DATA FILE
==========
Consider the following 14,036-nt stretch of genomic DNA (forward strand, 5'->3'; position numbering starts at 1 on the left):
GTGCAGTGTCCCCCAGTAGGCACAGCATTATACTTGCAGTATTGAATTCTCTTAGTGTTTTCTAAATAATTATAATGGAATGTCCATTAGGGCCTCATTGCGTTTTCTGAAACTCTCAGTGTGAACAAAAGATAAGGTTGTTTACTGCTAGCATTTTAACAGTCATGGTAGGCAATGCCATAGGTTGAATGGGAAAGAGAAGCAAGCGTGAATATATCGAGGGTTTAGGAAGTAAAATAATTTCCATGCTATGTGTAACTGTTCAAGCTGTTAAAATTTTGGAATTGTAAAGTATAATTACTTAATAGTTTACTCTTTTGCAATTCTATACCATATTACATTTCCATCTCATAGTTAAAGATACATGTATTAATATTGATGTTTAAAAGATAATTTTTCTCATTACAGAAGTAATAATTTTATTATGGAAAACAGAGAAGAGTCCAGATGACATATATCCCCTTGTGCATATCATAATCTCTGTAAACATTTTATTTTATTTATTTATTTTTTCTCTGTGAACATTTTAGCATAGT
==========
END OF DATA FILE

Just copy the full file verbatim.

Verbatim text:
Consider the following 14,036-nt stretch of genomic DNA (forward strand, 5'->3'; position numbering starts at 1 on the left):
GTGCAGTGTCCCCCAGTAGGCACAGCATTATACTTGCAGTATTGAATTCTCTTAGTGTTTTCTAAATAATTATAATGGAATGTCCATTAGGGCCTCATTGCGTTTTCTGAAACTCTCAGTGTGAACAAAAGATAAGGTTGTTTACTGCTAGCATTTTAACAGTCATGGTAGGCAATGCCATAGGTTGAATGGGAAAGAGAAGCAAGCGTGAATATATCGAGGGTTTAGGAAGTAAAATAATTTCCATGCTATGTGTAACTGTTCAAGCTGTTAAAATTTTGGAATTGTAAAGTATAATTACTTAATAGTTTACTCTTTTGCAATTCTATACCATATTACATTTCCATCTCATAGTTAAAGATACATGTATTAATATTGATGTTTAAAAGATAATTTTTCTCATTACAGAAGTAATAATTTTATTATGGAAAACAGAGAAGAGTCCAGATGACATATATCCCCTTGTGCATATCATAATCTCTGTAAACATTTTATTTTATTTATTTATTTTTTCTCTGTGAACATTTTAGCATAGT